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JUDICIAL DEPARTURES AND THE INTRODUCTION OF QUALIFIED RETIREMENT, 1892-1953*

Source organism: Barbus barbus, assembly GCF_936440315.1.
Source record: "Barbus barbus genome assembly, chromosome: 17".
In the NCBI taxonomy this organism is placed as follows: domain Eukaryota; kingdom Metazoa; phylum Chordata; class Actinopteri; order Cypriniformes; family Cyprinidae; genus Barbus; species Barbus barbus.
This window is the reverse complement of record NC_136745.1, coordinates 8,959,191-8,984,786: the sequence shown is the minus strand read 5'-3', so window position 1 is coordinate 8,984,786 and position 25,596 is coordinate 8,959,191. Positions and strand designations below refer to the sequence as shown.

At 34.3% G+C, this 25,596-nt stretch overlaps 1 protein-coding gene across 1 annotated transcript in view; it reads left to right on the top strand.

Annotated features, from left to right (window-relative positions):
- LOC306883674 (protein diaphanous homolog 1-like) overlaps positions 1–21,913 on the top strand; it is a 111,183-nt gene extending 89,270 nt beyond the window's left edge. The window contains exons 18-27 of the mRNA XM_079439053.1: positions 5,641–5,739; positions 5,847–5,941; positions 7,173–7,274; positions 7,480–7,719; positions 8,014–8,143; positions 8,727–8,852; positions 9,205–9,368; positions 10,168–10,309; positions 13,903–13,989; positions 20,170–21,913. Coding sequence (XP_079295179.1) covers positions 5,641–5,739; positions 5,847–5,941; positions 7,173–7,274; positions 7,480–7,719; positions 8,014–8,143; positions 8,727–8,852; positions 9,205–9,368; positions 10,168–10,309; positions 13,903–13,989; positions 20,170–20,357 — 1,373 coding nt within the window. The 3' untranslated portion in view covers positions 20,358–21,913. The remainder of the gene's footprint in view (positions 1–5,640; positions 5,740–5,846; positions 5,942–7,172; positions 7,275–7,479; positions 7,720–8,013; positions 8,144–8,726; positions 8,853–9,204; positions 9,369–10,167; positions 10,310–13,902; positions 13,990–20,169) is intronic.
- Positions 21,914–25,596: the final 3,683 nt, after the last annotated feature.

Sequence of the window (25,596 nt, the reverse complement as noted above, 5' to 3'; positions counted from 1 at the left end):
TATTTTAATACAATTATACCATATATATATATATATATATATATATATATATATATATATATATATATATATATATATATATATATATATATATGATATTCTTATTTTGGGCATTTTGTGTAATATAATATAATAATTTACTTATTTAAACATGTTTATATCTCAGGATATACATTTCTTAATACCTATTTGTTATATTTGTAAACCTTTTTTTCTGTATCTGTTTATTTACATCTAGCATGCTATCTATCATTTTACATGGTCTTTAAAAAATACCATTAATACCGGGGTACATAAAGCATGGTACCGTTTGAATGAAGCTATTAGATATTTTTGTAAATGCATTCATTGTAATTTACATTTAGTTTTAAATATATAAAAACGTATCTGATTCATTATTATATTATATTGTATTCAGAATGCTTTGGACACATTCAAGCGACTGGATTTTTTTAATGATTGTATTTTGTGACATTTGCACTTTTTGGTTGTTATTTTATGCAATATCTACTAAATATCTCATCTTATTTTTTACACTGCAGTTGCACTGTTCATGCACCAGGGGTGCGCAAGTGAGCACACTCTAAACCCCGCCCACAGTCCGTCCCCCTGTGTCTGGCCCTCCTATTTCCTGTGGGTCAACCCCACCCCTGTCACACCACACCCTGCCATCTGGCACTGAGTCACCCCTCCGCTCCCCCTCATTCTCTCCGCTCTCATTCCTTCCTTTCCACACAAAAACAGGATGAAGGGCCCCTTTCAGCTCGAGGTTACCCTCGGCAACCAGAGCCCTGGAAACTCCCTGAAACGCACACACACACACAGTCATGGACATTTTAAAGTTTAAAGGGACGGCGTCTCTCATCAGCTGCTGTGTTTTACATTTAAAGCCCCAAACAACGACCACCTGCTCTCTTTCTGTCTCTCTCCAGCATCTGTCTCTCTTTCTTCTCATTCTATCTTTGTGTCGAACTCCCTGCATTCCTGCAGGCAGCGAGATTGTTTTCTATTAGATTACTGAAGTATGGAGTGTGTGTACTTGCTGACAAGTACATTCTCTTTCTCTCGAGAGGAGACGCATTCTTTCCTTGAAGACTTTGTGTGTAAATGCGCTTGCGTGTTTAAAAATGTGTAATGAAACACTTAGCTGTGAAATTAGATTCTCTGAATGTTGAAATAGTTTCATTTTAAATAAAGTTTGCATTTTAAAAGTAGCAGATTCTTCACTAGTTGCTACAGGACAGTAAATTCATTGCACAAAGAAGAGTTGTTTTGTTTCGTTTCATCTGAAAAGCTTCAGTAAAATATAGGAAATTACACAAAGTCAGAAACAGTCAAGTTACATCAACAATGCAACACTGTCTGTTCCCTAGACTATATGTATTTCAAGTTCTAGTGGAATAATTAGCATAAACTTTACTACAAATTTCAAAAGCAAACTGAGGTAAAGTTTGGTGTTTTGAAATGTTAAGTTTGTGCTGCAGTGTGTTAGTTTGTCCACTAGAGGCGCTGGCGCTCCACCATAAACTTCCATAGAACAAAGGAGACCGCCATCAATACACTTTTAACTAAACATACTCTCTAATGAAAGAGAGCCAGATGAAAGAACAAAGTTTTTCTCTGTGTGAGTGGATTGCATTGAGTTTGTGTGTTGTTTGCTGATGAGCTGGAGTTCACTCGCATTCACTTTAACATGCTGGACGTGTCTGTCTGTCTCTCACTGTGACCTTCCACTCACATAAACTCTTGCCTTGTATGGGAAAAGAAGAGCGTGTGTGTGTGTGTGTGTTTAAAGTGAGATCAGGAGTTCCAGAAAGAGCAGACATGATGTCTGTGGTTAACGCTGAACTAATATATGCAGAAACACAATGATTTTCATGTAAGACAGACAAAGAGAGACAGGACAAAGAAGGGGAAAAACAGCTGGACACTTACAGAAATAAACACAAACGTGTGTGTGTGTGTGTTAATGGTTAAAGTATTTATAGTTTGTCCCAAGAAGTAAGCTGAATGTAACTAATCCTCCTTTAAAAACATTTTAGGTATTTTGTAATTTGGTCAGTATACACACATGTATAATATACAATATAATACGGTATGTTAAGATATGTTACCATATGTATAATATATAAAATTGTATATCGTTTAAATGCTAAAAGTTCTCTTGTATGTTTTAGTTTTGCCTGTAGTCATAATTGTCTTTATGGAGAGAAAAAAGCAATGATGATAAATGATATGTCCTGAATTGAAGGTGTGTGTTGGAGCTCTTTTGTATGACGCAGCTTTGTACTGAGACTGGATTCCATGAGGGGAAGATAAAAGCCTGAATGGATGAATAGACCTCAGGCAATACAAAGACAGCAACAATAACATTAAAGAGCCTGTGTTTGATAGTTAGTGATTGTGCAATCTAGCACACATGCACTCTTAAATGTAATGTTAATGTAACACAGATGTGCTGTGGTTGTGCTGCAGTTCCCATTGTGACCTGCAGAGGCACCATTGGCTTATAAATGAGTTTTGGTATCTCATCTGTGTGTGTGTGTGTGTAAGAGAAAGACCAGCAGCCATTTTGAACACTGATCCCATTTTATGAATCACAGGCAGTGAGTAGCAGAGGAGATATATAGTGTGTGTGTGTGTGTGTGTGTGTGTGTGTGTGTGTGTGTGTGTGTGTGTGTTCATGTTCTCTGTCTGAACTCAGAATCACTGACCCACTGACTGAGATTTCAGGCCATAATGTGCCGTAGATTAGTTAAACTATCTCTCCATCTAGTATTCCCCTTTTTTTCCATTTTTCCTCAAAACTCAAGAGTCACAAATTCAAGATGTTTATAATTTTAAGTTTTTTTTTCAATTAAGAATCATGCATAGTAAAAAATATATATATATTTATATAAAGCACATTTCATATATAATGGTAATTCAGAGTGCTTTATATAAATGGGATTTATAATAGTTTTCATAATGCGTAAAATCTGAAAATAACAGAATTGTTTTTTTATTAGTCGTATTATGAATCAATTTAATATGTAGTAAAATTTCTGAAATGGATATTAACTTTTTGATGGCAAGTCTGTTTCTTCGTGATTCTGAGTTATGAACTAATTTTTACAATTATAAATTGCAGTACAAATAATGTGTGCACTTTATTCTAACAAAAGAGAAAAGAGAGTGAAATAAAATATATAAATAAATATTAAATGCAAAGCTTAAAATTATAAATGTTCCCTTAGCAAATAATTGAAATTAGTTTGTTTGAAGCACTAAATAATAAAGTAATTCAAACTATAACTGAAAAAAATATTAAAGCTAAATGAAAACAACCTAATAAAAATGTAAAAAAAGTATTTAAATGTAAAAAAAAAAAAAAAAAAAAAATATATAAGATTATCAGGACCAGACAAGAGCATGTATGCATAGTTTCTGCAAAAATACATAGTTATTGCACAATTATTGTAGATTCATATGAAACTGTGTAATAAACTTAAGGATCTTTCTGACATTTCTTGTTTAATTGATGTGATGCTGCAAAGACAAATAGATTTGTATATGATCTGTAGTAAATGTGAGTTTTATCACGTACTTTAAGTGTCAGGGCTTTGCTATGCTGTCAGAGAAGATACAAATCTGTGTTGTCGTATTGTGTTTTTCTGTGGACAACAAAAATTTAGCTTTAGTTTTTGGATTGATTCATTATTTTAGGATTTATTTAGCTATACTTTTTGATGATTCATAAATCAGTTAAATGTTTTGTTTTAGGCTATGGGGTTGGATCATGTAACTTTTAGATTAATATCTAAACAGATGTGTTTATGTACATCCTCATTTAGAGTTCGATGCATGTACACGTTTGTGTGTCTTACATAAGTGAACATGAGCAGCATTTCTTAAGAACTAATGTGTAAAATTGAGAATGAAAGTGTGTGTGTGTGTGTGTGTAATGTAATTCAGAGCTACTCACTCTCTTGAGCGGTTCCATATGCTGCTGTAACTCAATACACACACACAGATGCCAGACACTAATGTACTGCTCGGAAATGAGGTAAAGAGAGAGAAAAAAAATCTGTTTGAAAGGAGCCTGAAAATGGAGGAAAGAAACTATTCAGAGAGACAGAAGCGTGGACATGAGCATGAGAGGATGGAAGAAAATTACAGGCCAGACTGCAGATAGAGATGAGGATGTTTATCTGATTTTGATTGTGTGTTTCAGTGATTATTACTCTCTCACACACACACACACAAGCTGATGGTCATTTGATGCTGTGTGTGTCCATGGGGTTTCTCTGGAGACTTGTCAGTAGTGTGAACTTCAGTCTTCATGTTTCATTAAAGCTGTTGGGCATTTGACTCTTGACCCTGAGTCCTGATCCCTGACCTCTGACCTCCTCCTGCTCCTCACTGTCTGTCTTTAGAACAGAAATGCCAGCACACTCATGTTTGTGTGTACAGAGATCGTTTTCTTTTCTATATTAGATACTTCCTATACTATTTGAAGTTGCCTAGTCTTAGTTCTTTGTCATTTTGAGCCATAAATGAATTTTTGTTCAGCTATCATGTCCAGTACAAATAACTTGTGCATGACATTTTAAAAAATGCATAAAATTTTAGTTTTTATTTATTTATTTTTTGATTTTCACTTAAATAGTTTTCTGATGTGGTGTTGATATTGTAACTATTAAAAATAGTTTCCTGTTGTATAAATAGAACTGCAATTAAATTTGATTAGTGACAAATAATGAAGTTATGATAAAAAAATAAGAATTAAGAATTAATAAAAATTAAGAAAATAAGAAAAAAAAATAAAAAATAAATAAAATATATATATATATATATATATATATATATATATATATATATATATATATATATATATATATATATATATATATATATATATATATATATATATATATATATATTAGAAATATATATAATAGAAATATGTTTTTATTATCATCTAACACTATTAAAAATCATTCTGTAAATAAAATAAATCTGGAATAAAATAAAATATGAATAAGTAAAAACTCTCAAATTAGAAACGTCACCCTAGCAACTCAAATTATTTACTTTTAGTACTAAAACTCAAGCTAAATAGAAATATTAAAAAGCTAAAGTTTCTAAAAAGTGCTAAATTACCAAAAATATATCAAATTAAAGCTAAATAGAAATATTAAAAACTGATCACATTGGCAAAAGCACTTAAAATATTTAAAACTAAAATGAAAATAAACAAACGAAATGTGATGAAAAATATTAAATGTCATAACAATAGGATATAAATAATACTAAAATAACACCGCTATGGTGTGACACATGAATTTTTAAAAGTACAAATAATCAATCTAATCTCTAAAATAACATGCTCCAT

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This study examines the effects of the 1919 introduction of qualified retirement allowing federal judges to retire rather than resign. Retired judges, unlike those who resigned, could perform judicial duties, and their retirement pay could not be diminished. Departures from the U.S. (Circuit) Courts of Appeals from 1892 to 1953 are examined to determine whether the 1919 reform altered how or why judges quit. The effects of political, personal, and institutional factors on departures are analyzed, with their influences expected to vary over time and among types of departures. Political factors are expected to be more influential from 1919 to 1953 as the retirement option made departure more attractive. Quantitative analysis reveals that retirements differed from resignations, and that personal and institutional factors were more influential than political considerations. The results indicate that judges respond to incremental reforms to their duties and benefits when they consider leaving office and, at least before 1954, did not exploit the opportunity to quit strategically. [PUBLICATION ABSTRACT]

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